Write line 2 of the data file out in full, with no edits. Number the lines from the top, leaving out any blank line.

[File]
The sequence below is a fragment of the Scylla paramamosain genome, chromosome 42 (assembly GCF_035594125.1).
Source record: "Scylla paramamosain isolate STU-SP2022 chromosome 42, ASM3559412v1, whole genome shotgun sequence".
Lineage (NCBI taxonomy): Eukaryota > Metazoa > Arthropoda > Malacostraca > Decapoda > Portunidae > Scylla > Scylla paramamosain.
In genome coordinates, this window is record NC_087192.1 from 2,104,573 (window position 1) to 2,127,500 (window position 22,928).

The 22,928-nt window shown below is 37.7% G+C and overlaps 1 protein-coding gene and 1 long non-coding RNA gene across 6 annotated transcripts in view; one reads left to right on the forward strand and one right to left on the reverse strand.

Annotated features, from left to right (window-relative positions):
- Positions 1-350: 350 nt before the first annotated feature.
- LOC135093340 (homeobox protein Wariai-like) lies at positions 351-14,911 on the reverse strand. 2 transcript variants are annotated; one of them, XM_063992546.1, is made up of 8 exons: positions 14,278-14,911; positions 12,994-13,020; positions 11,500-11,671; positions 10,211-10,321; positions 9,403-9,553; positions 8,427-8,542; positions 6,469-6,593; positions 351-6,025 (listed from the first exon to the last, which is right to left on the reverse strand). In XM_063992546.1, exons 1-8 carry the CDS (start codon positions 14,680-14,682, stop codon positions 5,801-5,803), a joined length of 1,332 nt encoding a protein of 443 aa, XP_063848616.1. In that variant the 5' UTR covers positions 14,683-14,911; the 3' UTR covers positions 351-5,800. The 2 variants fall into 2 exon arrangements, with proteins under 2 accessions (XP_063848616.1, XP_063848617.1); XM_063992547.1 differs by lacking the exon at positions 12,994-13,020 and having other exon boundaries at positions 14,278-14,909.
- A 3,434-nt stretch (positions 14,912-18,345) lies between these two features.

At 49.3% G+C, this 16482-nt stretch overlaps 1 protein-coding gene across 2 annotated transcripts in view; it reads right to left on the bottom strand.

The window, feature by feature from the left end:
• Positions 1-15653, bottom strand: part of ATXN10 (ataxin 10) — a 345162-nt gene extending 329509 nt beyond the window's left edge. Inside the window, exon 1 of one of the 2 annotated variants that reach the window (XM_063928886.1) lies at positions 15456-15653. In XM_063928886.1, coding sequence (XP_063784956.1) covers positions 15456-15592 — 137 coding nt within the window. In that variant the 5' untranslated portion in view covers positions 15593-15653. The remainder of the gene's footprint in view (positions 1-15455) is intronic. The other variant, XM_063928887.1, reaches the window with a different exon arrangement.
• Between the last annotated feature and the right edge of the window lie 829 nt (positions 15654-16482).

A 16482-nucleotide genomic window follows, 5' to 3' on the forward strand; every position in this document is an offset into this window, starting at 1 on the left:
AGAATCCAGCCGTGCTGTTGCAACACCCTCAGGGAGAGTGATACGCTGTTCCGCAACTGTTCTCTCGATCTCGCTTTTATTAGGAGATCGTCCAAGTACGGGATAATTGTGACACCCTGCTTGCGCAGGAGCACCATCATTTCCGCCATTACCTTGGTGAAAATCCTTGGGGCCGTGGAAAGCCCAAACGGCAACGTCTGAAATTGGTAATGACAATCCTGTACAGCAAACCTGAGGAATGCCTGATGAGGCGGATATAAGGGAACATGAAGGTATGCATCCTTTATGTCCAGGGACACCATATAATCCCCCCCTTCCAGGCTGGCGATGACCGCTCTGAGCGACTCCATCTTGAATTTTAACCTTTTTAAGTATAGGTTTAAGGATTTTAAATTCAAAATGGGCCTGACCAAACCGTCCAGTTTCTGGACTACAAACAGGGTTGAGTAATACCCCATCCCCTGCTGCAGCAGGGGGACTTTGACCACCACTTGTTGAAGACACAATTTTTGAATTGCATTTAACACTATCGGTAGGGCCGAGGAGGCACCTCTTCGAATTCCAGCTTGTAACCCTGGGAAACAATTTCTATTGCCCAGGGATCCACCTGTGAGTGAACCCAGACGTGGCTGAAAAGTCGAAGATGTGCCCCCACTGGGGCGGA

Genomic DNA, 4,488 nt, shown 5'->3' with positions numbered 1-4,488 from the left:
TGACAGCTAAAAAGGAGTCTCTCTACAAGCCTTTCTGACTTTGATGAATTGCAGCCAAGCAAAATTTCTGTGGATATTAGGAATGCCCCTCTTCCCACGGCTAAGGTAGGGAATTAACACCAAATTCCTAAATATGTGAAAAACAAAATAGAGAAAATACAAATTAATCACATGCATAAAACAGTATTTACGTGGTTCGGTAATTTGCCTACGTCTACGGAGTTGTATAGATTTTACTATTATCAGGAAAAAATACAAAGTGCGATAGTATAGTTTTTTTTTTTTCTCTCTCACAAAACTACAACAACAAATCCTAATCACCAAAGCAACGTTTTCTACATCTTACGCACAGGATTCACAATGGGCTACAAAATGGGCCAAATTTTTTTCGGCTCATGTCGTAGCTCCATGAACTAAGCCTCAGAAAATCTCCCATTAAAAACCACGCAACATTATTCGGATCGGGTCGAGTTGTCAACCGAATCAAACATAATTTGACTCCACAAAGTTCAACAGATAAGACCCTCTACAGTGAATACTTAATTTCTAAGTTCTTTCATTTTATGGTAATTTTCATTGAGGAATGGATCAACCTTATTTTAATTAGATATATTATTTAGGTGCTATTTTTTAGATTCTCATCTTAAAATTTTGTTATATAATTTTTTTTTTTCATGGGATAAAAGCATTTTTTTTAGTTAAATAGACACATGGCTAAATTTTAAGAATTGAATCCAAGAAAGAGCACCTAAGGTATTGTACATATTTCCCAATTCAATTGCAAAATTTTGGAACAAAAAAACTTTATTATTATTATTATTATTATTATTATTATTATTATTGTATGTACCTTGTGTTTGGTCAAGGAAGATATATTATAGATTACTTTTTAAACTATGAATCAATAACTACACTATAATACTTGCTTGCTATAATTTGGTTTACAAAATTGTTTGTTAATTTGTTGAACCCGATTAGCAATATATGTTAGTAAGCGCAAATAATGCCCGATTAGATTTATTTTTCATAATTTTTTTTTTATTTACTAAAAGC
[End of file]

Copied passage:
Source record: "Scylla paramamosain isolate STU-SP2022 chromosome 42, ASM3559412v1, whole genome shotgun sequence".